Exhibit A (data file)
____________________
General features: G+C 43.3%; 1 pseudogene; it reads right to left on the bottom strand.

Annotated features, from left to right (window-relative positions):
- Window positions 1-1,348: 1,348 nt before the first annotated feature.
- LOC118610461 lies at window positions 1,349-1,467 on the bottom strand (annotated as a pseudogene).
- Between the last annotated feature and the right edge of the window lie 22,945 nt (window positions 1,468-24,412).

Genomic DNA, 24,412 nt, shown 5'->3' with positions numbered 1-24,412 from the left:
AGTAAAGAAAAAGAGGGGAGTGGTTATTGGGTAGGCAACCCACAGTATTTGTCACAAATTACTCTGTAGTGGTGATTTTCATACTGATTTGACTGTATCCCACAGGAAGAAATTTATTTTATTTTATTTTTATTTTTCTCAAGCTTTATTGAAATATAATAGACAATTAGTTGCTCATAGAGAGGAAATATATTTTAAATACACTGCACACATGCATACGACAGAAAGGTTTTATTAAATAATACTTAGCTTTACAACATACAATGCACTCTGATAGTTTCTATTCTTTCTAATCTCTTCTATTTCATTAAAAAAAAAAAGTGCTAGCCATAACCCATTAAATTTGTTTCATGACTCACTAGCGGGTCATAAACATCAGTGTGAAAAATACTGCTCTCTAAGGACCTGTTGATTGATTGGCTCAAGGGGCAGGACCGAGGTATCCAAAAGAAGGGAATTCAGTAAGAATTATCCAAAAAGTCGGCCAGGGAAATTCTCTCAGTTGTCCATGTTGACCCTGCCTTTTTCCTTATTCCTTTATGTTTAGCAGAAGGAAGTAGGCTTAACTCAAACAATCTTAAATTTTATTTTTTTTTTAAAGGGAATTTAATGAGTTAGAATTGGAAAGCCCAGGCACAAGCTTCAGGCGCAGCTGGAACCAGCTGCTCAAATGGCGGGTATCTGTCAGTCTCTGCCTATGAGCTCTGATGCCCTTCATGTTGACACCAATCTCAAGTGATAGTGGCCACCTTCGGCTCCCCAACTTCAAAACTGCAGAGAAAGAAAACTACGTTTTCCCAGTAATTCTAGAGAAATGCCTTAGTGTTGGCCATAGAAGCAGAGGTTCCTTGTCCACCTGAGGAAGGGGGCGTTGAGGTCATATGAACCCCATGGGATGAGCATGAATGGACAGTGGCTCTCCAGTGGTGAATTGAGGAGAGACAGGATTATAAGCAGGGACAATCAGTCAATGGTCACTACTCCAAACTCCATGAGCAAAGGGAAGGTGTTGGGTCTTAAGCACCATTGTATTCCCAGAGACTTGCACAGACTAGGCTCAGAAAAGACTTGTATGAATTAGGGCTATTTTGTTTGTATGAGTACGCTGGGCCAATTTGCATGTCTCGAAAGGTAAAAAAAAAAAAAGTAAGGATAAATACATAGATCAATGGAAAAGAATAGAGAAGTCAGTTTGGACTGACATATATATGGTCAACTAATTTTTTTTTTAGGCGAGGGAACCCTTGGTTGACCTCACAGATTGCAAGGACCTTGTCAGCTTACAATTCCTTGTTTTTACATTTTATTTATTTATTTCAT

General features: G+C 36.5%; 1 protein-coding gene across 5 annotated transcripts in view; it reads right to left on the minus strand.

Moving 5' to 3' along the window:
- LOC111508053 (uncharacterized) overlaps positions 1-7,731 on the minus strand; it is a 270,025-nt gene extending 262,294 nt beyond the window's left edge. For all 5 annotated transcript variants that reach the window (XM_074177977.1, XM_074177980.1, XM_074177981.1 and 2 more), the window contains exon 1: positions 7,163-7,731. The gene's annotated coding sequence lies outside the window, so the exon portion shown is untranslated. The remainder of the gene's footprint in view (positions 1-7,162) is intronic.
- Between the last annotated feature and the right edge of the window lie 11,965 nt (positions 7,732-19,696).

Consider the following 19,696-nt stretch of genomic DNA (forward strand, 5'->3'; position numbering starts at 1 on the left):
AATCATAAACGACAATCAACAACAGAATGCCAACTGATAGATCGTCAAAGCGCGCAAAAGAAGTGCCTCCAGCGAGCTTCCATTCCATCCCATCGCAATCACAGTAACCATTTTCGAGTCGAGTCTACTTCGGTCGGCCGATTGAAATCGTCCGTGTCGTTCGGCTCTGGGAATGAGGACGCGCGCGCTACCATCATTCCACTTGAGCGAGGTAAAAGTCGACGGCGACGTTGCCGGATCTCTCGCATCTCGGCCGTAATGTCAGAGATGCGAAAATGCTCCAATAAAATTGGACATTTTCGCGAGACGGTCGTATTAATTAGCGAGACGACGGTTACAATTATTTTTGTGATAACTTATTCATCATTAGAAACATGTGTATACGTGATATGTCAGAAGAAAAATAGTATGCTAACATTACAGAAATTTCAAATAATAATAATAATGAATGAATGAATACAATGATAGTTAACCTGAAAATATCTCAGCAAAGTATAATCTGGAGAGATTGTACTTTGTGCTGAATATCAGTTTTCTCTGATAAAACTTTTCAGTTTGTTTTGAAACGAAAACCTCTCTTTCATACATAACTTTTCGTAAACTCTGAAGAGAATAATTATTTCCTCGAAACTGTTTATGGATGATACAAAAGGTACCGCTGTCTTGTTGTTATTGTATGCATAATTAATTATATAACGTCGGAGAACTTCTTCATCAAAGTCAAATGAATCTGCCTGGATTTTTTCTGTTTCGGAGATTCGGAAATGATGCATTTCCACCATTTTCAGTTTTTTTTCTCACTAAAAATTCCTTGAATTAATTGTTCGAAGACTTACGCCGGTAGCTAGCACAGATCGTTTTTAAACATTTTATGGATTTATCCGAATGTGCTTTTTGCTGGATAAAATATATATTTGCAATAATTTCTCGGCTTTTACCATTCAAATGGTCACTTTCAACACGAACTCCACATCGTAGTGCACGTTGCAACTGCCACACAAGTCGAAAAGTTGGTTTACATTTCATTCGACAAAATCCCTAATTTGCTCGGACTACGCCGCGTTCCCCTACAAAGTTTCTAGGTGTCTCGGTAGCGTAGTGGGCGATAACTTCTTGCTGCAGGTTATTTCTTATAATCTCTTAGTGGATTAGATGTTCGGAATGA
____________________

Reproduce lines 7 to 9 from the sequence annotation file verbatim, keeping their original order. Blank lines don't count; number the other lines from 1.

AGTAAAGAAAAAGAGGGGAGTGGTTATTGGGTAGGCAACCCACAGTATTTGTCACAAATTACTCTGTAGTGGTGATTTTCATACTGATTTGACTGTATCCCACAGGAAGAAATTTATTTTATTTTATTTTTATTTTTCTCAAGCTTTATTGAAATATAATAGACAATTAGTTGCTCATAGAGAGGAAATATATTTTAAATACACTGCACACATGCATACGACAGAAAGGTTTTATTAAATAATACTTAGCTTTACAACATACAATGCACTCTGATAGTTTCTATTCTTTCTAATCTCTTCTATTTCATTAAAAAAAAAAAGTGCTAGCCATAACCCATTAAATTTGTTTCATGACTCACTAGCGGGTCATAAACATCAGTGTGAAAAATACTGCTCTCTAAGGACCTGTTGATTGATTGGCTCAAGGGGCAGGACCGAGGTATCCAAAAGAAGGGAATTCAGTAAGAATTATCCAAAAAGTCGGCCAGGGAAATTCTCTCAGTTGTCCATGTTGACCCTGCCTTTTTCCTTATTCCTTTATGTTTAGCAGAAGGAAGTAGGCTTAACTCAAACAATCTTAAATTTTATTTTTTTTTTAAAGGGAATTTAATGAGTTAGAATTGGAAAGCCCAGGCACAAGCTTCAGGCGCAGCTGGAACCAGCTGCTCAAATGGCGGGTATCTGTCAGTCTCTGCCTATGAGCTCTGATGCCCTTCATGTTGACACCAATCTCAAGTGATAGTGGCCACCTTCGGCTCCCCAACTTCAAAACTGCAGAGAAAGAAAACTACGTTTTCCCAGTAATTCTAGAGAAATGCCTTAGTGTTGGCCATAGAAGCAGAGGTTCCTTGTCCACCTGAGGAAGGGGGCGTTGAGGTCATATGAACCCCATGGGATGAGCATGAATGGACAGTGGCTCTCCAGTGGTGAATTGAGGAGAGACAGGATTATAAGCAGGGACAATCAGTCAATGGTCACTACTCCAAACTCCATGAGCAAAGGGAAGGTGTTGGGTCTTAAGCACCATTGTATTCCCAGAGACTTGCACAGACTAGGCTCAGAAAAGACTTGTATGAATTAGGGCTATTTTGTTTGTATGAGTACGCTGGGCCAATTTGCATGTCTCGAAAGGTAAAAAAAAAAAAAGTAAGGATAAATACATAGATCAATGGAAAAGAATAGAGAAGTCAGTTTGGACTGACATATATATGGTCAACTAATTTTTTTTTTAGGCGAGGGAACCCTTGGTTGACCTCACAGATTGCAAGGACCTTGTCAGCTTACAATTCCTTGTTTTTACATTTTATTTATTTATTTCAT

General features: G+C 36.5%; 1 protein-coding gene across 5 annotated transcripts in view; it reads right to left on the minus strand.

Moving 5' to 3' along the window: